A new approach to protecting manufacturers' most valuable assets

Stephen Chadwick explains how technology can help manufacturers control and protect their intellectual property

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By Guest on 11 April 2014
A new approach to protecting manufacturers' most valuable assets

This article was first published in the Spring 2014 issue of Prime

Running a business, whether it’s a one-person enterprise or a multinational company, has always involved risk. In recent years the steady shift to a global economy has pushed this higher. For manufacturers, the global economy requires managing extended supply chains in which 'outside' partners and suppliers perform critical functions. These might be product design, manufacturing or post-sales support, across various locations, perhaps globally.

Manufacturers are increasingly turning to outsourcing and off-shoring to save money. But this economic benefit can dissipate rapidly if a company doesn’t have a sound strategy for managing critical supply chain risk.

The possibility of having intellectual property (IP) stolen or otherwise comprised is among the greatest, and most harmful, risks manufacturers face. It’s also something many are ill-prepared to manage. IP is typically lost or compromised in one of two ways:

  • Outright theft by an unscrupulous party
  • A phenomenon often referred to as ‘leakage’. This is unintentional disclosure that occurs in the course of sharing information with individuals from various departments, within and beyond the company.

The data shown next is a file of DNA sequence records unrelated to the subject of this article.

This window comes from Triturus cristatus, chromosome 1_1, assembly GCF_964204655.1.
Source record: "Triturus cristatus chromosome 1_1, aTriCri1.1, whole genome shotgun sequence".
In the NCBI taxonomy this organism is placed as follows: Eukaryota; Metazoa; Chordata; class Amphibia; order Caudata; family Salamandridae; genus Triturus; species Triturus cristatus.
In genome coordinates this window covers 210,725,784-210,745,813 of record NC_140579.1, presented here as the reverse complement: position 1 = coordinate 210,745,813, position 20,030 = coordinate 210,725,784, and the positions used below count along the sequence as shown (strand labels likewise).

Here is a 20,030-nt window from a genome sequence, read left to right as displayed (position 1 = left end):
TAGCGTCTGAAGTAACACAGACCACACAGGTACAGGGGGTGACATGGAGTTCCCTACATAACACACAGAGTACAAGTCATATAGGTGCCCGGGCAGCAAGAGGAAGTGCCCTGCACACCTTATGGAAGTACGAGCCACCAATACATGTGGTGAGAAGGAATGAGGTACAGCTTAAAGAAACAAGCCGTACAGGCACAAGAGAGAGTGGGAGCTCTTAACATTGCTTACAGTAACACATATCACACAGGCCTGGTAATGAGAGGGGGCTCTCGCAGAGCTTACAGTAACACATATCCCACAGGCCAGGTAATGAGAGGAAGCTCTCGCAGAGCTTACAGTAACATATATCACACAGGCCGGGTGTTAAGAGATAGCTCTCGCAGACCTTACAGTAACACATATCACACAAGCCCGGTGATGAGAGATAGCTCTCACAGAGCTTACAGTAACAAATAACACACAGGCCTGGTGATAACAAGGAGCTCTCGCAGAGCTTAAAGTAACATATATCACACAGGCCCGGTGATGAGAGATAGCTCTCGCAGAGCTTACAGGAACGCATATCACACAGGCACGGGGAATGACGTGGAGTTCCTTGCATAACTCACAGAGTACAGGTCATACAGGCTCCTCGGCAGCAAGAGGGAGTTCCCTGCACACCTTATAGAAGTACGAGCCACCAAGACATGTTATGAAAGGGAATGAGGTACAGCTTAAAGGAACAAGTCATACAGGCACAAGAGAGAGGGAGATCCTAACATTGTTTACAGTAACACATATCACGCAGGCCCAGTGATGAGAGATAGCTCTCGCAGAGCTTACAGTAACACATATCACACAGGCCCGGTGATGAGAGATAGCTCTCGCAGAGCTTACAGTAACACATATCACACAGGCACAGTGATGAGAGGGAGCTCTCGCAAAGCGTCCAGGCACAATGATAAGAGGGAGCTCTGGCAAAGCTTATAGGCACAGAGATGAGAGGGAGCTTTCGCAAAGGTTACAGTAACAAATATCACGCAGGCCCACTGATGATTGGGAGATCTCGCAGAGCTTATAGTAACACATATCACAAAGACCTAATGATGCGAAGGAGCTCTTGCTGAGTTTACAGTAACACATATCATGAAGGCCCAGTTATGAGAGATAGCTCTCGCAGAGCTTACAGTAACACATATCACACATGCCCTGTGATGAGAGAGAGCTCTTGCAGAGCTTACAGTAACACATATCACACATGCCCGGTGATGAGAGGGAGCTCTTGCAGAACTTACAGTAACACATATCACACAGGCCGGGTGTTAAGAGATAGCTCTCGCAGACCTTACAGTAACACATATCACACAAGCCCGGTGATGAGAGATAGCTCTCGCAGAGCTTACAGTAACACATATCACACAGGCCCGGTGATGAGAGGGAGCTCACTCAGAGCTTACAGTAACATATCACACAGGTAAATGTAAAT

Regardless of how loss of IP occurs, it can have a devastating impact on profits. It can result in counterfeit versions of a company’s products being manufactured and sold. Counterfeiting is on the rise across the world in many industries and it can ruin reputations, damage brand status or worse.

Aerospace and defence (A&D) manufacturers face a special set of risks when it comes to protecting IP. The increasing pressure to reduce both the time and costs associated with developing complex products, such as aircraft and weapons systems, has forced them to place more responsibility for designing and integrating major subsystems in the hands of their Tier 1 and Tier 2 suppliers. That means suppliers have access to contractors’ most valuable data, which could leak into competitors’ hands.

National security considerations also must be top of mind for A&D manufacturers handling IP for government contracts. Protocols must be adhered to for ‘dual-use’ components or materials usable in either a consumer or military context. Leaking information can lead to civil and criminal prosecution.

Prime contractors typically engage several Tier 1 suppliers to handle major aspects of a programme. These engagements require the OEM to share detailed information about its products with suppliers, some of whom might be competitors on another programme. OEMs must have a way of keeping detailed records of its IP to ensure that only information necessary to fulfil the contract, and nothing else, is passed across.